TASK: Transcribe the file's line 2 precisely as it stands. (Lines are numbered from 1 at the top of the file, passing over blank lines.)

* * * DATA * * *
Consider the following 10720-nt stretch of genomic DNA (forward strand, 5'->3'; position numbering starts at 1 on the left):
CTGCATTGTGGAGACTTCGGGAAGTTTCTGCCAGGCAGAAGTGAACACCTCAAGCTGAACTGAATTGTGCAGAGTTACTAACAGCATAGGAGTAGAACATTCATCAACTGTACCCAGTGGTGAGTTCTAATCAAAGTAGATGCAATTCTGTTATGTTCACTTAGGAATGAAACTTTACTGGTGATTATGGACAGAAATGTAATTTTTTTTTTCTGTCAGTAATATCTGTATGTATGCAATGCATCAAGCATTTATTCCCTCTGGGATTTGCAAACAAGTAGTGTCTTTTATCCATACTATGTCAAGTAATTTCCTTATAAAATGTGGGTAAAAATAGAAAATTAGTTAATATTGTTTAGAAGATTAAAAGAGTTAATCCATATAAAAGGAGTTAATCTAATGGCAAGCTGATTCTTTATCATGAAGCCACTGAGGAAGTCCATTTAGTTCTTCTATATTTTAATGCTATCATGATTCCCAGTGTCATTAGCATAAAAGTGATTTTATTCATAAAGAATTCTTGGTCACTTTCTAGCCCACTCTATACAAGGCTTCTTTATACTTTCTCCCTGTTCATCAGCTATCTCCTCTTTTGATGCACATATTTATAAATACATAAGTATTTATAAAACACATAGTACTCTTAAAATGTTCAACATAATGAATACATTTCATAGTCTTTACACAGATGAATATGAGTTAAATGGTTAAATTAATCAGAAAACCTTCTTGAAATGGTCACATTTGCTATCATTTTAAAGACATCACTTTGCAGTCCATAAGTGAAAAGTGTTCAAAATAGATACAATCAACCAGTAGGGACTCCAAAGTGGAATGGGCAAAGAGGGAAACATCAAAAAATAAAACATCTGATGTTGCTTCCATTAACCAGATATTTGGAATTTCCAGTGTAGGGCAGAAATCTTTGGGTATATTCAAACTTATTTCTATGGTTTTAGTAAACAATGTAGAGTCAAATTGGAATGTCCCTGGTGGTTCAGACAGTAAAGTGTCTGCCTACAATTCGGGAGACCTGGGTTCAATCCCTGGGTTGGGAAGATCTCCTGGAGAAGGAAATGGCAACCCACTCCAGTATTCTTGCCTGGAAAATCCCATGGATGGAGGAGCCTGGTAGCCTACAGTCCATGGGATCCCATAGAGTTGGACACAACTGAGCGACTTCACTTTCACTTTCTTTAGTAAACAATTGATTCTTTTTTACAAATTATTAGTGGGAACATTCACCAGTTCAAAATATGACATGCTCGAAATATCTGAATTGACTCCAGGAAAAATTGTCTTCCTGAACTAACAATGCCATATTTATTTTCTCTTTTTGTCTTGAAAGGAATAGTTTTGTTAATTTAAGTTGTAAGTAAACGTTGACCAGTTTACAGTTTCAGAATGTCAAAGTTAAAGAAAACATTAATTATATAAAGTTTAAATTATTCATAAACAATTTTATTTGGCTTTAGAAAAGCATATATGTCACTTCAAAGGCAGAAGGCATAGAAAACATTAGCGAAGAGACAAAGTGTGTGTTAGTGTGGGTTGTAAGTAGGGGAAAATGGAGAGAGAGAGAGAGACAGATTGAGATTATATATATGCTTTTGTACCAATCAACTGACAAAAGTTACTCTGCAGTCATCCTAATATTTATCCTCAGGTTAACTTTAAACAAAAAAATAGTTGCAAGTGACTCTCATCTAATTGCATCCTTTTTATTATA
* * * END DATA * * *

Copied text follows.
CTGCATTGTGGAGACTTCGGGAAGTTTCTGCCAGGCAGAAGTGAACACCTCAAGCTGAACTGAATTGTGCAGAGTTACTAACAGCATAGGAGTAGAACATTCATCAACTGTACCCAGTGGTGAGTTCTAATCAAAGTAGATGCAATTCTGTTATGTTCACTTAGGAATGAAACTTTACTGGTGATTATGGACAGAAATGTAATTTTTTTTTTCTGTCAGTAATATCTGTATGTATGCAATGCATCAAGCATTTATTCCCTCTGGGATTTGCAAACAAGTAGTGTCTTTTATCCATACTATGTCAAGTAATTTCCTTATAAAATGTGGGTAAAAATAGAAAATTAGTTAATATTGTTTAGAAGATTAAAAGAGTTAATCCATATAAAAGGAGTTAATCTAATGGCAAGCTGATTCTTTATCATGAAGCCACTGAGGAAGTCCATTTAGTTCTTCTATATTTTAATGCTATCATGATTCCCAGTGTCATTAGCATAAAAGTGATTTTATTCATAAAGAATTCTTGGTCACTTTCTAGCCCACTCTATACAAGGCTTCTTTATACTTTCTCCCTGTTCATCAGCTATCTCCTCTTTTGATGCACATATTTATAAATACATAAGTATTTATAAAACACATAGTACTCTTAAAATGTTCAACATAATGAATACATTTCATAGTCTTTACACAGATGAATATGAGTTAAATGGTTAAATTAATCAGAAAACCTTCTTGAAATGGTCACATTTGCTATCATTTTAAAGACATCACTTTGCAGTCCATAAGTGAAAAGTGTTCAAAATAGATACAATCAACCAGTAGGGACTCCAAAGTGGAATGGGCAAAGAGGGAAACATCAAAAAATAAAACATCTGATGTTGCTTCCATTAACCAGATATTTGGAATTTCCAGTGTAGGGCAGAAATCTTTGGGTATATTCAAACTTATTTCTATGGTTTTAGTAAACAATGTAGAGTCAAATTGGAATGTCCCTGGTGGTTCAGACAGTAAAGTGTCTGCCTACAATTCGGGAGACCTGGGTTCAATCCCTGGGTTGGGAAGATCTCCTGGAGAAGGAAATGGCAACCCACTCCAGTATTCTTGCCTGGAAAATCCCATGGATGGAGGAGCCTGGTAGCCTACAGTCCATGGGATCCCATAGAGTTGGACACAACTGAGCGACTTCACTTTCACTTTCTTTAGTAAACAATTGATTCTTTTTTACAAATTATTAGTGGGAACATTCACCAGTTCAAAATATGACATGCTCGAAATATCTGAATTGACTCCAGGAAAAATTGTCTTCCTGAACTAACAATGCCATATTTATTTTCTCTTTTTGTCTTGAAAGGAATAGTTTTGTTAATTTAAGTTGTAAGTAAACGTTGACCAGTTTACAGTTTCAGAATGTCAAAGTTAAAGAAAACATTAATTATATAAAGTTTAAATTATTCATAAACAATTTTATTTGGCTTTAGAAAAGCATATATGTCACTTCAAAGGCAGAAGGCATAGAAAACATTAGCGAAGAGACAAAGTGTGTGTTAGTGTGGGTTGTAAGTAGGGGAAAATGGAGAGAGAGAGAGAGACAGATTGAGATTATATATATGCTTTTGTACCAATCAACTGACAAAAGTTACTCTGCAGTCATCCTAATATTTATCCTCAGGTTAACTTTAAACAAAAAAATAGTTGCAAGTGACTCTCATCTAATTGCATCCTTTTTATTATA